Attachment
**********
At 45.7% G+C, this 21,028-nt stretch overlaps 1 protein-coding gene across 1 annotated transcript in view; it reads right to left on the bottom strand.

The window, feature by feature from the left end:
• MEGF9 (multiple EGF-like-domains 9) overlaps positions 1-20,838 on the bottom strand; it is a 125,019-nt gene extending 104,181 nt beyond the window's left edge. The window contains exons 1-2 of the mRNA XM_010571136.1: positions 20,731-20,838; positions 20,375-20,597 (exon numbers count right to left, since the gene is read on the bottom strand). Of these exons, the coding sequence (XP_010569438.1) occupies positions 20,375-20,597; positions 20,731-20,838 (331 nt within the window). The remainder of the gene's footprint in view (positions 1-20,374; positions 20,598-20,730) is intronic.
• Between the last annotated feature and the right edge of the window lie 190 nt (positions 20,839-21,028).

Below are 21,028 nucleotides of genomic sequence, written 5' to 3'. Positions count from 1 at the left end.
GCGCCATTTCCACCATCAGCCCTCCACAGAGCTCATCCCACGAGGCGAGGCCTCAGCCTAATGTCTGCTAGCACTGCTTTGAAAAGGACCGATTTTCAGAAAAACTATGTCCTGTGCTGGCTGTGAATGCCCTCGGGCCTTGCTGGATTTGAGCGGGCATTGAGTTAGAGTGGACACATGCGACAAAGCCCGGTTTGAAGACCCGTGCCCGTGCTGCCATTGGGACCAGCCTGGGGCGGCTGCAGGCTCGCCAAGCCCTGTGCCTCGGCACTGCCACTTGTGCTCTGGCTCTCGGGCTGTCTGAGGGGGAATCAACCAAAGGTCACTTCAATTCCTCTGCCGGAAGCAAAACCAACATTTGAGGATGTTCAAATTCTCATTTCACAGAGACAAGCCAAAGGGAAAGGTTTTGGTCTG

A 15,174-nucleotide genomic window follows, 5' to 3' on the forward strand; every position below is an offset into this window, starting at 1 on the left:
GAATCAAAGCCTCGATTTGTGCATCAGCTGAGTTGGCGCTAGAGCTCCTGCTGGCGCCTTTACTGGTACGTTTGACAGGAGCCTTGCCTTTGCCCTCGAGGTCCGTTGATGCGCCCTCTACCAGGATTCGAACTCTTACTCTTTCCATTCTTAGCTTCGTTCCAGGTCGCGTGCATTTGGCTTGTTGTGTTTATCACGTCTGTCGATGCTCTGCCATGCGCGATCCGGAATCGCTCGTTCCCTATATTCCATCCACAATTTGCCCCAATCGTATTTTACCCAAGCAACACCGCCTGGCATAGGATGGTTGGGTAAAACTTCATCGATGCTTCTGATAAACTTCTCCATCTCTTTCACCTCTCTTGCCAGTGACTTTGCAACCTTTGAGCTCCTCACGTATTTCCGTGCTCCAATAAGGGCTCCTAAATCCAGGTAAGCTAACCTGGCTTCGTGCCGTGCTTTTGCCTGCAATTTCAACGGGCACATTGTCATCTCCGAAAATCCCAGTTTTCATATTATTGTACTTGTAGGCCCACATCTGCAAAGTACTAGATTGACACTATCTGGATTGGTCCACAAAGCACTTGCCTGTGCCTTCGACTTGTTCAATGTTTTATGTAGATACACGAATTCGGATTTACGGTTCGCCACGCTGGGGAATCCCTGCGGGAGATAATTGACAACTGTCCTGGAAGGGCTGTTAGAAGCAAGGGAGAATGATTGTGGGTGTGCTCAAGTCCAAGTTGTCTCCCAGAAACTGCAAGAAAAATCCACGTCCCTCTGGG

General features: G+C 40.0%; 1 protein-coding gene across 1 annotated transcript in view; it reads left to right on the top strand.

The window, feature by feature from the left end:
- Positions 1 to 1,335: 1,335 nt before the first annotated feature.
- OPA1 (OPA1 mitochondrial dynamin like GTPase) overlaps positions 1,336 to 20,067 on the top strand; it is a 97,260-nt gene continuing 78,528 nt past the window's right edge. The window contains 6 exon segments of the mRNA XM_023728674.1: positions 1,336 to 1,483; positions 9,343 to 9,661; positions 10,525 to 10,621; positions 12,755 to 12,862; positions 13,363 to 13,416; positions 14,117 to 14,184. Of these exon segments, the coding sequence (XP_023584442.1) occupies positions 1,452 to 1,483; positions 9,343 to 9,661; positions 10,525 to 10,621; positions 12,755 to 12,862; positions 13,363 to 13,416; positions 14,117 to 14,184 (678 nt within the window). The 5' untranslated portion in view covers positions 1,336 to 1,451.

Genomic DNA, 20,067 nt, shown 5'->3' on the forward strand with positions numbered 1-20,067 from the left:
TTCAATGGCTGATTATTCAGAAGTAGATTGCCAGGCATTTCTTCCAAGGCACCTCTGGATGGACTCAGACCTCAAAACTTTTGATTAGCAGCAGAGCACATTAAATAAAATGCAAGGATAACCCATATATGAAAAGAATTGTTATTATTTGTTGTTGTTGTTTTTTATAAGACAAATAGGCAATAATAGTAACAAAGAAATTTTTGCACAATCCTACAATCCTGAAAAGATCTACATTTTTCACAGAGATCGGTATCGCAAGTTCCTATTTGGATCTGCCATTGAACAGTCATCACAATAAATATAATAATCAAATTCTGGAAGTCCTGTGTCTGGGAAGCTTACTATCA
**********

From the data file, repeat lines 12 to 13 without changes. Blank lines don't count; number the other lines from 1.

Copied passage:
- OPA1 (OPA1 mitochondrial dynamin like GTPase) overlaps positions 1,336 to 20,067 on the top strand; it is a 97,260-nt gene continuing 78,528 nt past the window's right edge. The window contains 6 exon segments of the mRNA XM_023728674.1: positions 1,336 to 1,483; positions 9,343 to 9,661; positions 10,525 to 10,621; positions 12,755 to 12,862; positions 13,363 to 13,416; positions 14,117 to 14,184. Of these exon segments, the coding sequence (XP_023584442.1) occupies positions 1,452 to 1,483; positions 9,343 to 9,661; positions 10,525 to 10,621; positions 12,755 to 12,862; positions 13,363 to 13,416; positions 14,117 to 14,184 (678 nt within the window). The 5' untranslated portion in view covers positions 1,336 to 1,451.

Genomic DNA, 20,067 nt, shown 5'->3' on the forward strand with positions numbered 1-20,067 from the left: